New Horizon?

Discussion in 'MCSD' started by rick_gocougs, Feb 17, 2004.

  1. rick_gocougs

    rick_gocougs Guest

    Hello MCAD & MCSD Allum,

    I would like to finish my MCAD as soon as possible
    so I have been considering forking over $3000+
    for classroom training by New Horizons.

    Does anyone have experience with these guys in MCAD
    or MCSD training? Is it worth it? Do they meet the
    expectation (ie. fairly sure you can pass after the
    classes)?

    Do they actually tech the material or just pound
    test answers into your brain?

    Sincerely,
    Rick
     
    rick_gocougs, Feb 17, 2004
    #1
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  2. I couldn't be more pleased. I took the whole series of .net classes, and
    I've learned a ton. They really do teach you how to think like a developer.
    They seem to be genuinely concerned with your success - even after they
    have your money.

    That being said, they don't just teach to the test. You have to fill in some
    blanks on your own. Taking their classes doesn't automatically prepare you
    for the test. The tests cover plenty of the material that wasn't part of the
    curriculum, but that's more an issue with Microsoft's curriculum and tests.
    See the skills being tested page at www.microsoft.com/traincert to determine
    what's tested vs. what's covered.

    My instructors were excellent. Helpful, patient and approachable. Consider
    this: New Horizons trains so many corporate clients that have no interest in
    having their developers take tests; they want their developers to be good
    developers. They'd be out of business if it was a braindumping bootcamp. My
    classes were a mix of career changers, hobbyists, and experienced top-gun
    developers. Everyone walked away having learned something.
     
    Brunswick Lowe, Feb 17, 2004
    #2
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  3. They teach the Microsoft classes. If you learn well in classes, you will
    learn a lot of material that is helpful even outside the test. They do not
    pound answers into your head.

    Much of the class is lab exercises. I would still take sample tests prior to
    the real one, to gauge where you are.

    My experience: Some classroom teachers at places like New Horizons are
    great, others follow the MS material to the nines. You get something out of
    both, but the great teachers really make it come alive. In either case, you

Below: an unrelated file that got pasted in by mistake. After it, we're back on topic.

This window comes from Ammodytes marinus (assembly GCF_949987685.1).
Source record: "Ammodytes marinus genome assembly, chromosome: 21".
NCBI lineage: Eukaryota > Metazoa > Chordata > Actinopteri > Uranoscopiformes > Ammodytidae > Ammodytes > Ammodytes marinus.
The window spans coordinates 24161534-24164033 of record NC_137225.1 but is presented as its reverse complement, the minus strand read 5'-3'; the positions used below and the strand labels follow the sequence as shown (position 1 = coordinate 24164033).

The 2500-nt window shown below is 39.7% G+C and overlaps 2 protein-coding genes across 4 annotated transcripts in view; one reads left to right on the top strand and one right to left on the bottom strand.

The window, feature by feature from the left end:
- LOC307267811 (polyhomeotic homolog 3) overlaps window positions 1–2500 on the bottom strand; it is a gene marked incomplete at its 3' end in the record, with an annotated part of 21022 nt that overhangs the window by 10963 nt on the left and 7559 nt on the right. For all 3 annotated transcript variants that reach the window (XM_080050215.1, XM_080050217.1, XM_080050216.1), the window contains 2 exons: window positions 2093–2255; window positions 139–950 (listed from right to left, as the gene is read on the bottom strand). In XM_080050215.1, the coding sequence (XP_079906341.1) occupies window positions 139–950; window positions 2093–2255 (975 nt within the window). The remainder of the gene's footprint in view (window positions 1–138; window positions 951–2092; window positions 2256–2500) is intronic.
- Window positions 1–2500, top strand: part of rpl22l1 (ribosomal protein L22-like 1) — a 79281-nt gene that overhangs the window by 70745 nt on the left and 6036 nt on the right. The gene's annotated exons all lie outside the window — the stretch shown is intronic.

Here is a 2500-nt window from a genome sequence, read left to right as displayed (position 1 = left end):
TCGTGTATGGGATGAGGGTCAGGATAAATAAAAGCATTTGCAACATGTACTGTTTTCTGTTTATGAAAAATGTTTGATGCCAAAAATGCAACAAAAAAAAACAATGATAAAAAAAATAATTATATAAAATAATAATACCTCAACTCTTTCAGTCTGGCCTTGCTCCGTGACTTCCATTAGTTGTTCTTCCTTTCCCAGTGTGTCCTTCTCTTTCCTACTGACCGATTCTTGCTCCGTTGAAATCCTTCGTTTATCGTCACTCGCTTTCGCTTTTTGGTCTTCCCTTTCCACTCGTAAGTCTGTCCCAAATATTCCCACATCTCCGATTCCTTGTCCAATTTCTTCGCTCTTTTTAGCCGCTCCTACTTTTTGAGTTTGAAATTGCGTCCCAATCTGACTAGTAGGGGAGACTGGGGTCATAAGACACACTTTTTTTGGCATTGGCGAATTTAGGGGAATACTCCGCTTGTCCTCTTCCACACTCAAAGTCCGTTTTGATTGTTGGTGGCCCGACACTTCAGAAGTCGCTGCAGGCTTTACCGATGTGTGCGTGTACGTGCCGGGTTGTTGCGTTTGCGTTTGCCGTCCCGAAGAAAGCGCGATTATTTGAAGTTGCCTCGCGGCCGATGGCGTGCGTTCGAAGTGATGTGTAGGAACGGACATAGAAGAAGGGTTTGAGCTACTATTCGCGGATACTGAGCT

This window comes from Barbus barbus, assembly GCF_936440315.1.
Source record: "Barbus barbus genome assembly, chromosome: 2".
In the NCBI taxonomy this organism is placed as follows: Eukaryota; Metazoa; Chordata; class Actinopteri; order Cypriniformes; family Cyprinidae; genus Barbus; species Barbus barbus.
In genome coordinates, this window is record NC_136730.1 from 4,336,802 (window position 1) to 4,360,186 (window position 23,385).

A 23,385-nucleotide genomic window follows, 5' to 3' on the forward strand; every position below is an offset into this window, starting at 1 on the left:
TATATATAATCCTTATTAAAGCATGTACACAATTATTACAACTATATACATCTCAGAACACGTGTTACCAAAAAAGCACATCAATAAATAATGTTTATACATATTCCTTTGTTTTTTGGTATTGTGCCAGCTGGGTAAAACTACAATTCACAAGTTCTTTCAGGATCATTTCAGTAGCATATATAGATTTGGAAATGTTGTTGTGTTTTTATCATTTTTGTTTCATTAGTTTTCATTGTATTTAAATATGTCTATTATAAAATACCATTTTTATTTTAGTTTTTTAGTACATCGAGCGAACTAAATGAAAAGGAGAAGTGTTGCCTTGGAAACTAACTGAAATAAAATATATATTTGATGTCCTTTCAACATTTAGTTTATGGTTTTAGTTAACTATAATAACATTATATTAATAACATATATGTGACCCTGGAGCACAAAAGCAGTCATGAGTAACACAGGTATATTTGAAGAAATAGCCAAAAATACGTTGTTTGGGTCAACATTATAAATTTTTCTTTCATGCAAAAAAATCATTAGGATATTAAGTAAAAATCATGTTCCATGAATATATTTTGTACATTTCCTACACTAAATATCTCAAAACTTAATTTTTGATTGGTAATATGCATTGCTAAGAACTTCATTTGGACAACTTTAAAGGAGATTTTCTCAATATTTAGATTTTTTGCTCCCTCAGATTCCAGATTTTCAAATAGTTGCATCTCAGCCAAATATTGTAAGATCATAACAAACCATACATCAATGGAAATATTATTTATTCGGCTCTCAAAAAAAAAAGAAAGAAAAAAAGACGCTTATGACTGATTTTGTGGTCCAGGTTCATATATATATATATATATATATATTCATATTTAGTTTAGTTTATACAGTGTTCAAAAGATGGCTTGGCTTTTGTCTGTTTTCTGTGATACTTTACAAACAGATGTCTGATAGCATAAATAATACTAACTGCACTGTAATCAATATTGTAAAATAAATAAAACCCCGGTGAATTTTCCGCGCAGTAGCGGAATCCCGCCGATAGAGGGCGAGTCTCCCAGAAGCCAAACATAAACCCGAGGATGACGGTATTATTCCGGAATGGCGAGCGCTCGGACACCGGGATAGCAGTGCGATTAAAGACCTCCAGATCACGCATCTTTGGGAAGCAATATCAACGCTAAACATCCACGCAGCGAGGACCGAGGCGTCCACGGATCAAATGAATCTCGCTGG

will get the core, which will get you far into the MS view of the .NET
    world, which is necessary to pass.

    --
    Gregory A. Beamer
    MVP; MCP: +I, SE, SD, DBA

    **********************************************************************
    Think Outside the Box!
    **********************************************************************
     
    Cowboy \(Gregory A. Beamer\), Feb 17, 2004
    #3
  4. Ask to see if you could Audit a class for a day. This way you can see
    exactly what happens, and get a feel for what they do. I believe that
    they'll do that for no charge, no obligation.
     
    RL \(Bob\) Coppedge, MCSE/MCT, Feb 17, 2004
    #4
  5. I couldn't be more pleased. I took the whole series of .net classes, and
    I've learned a ton. They really do teach you how to think like a developer.
    They seem to be genuinely concerned with your success - even after they
    have your money.

    That being said, they don't just teach to the test. You have to fill in some
    blanks on your own. Taking their classes doesn't automatically prepare you
    for the test. The tests cover plenty of the material that wasn't part of the
    curriculum, but that's more an issue with Microsoft's curriculum and tests.
    See the skills being tested page at www.microsoft.com/traincert to determine
    what's tested vs. what's covered.

    My instructors were excellent. Helpful, patient and approachable. Consider
    this: New Horizons trains so many corporate clients that have no interest in
    having their developers take tests; they want their developers to be good
    developers. They'd be out of business if it was a braindumping bootcamp. My
    classes were a mix of career changers, hobbyists, and experienced top-gun
    developers. Everyone walked away having learned something.
     
    Brunswick Lowe, Feb 17, 2004
    #5
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